October 30 2014 Latest news:
West Suffolk reporter
Thursday, February 27, 2014
Council funding of a west Suffolk arts venue, which gets hundreds of thousands of pounds of taxpayers’ money every year, needs to be brought under control according to a councillor.
The ongoing subsidy of The Apex in Bury St Edmunds was criticised by St Edmundsbury borough councillor David Nettleton on Tuesday night, who felt those that use the venue should be footing the bill rather than all the area’s taxpayers.
However, Sarah Stamp, the council’s cabinet member for heritage, arts and culture, defended the subsidy, and said the borough was “punching well above its weight” with its arts and culture.
She added: “I think the subsidy for The Apex is an investment.
“It’s quite one-dimensional to look at it as ‘the user should pay’, because The Apex brings social and economic benefits to this region that you can’t actually put a value on, but it’s somewhere between £5million and £10m.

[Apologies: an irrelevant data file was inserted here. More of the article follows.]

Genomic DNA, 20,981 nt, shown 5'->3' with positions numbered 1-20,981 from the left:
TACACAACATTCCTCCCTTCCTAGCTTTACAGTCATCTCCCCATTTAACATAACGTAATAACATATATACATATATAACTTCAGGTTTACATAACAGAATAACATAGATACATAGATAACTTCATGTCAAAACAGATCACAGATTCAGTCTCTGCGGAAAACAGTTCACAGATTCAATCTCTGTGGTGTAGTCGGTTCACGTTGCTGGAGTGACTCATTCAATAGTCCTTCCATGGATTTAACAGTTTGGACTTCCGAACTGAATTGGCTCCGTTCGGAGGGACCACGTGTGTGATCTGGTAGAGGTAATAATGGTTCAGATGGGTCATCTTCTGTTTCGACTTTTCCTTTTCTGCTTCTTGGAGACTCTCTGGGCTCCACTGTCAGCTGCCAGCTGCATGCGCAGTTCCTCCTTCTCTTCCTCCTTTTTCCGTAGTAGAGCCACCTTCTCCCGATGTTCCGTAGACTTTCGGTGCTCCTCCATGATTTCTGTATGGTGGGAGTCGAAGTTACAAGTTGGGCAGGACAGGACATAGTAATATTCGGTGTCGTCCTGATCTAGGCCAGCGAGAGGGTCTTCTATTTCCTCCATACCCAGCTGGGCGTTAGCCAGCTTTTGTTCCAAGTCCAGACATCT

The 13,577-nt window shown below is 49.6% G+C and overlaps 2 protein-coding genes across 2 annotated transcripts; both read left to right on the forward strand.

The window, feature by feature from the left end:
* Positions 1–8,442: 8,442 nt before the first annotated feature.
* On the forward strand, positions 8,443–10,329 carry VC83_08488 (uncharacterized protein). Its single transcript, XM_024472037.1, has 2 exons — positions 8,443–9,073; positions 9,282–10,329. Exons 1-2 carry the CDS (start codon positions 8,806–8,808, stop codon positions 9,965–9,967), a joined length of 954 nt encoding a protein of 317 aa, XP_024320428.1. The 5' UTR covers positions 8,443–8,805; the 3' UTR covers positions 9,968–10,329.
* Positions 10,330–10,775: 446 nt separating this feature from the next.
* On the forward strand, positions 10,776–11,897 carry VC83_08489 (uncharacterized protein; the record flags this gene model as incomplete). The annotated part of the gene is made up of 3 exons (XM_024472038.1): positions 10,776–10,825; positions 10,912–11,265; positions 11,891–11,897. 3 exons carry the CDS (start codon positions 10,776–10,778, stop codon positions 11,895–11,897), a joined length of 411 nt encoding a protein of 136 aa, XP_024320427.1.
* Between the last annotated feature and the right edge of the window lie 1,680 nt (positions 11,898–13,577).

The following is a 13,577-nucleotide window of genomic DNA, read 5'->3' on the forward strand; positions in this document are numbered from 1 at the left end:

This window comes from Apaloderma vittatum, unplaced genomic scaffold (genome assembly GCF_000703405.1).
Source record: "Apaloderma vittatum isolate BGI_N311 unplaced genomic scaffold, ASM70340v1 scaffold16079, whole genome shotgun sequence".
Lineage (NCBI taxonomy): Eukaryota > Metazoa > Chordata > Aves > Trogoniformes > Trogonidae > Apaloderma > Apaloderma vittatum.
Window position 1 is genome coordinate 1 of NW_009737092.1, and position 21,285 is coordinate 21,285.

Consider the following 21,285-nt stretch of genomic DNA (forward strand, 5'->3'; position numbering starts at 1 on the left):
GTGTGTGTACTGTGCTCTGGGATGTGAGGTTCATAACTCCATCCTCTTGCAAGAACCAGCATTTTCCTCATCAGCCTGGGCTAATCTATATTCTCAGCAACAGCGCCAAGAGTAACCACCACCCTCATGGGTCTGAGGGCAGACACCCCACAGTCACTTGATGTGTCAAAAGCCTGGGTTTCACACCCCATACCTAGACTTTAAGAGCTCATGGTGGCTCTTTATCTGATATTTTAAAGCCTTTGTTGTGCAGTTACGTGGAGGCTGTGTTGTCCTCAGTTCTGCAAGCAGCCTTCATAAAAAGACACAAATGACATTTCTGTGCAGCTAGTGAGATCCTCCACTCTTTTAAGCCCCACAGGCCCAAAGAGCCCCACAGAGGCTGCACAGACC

“It’s a fantastic building. It’s one area, where the arts and culture are concerned, where we don’t stand still, where we are moving forward and punching well above our weight.
“We need to stop being ashamed of it and start celebrating it a little bit more. It’s transformed the night-time economy.”
The council had planned on subsidising The Apex this year to the tune of £775,000, but is actually set to spend £742,250 due to increased revenue. The grant next year will be £672,000.
“To clear off that subsidy will take nine years (at the current rate),” said Mr Nettleton.
“We have the principle here that the user pays. We certainly apply this to car parking charges, so I don’t see why the people who go to The Apex shouldn’t pay the full cost of using the service.
“We should be looking to more quickly reduce this, down to hopefully zero. I don’t accept the argument that some functions should be subsidised and others not.”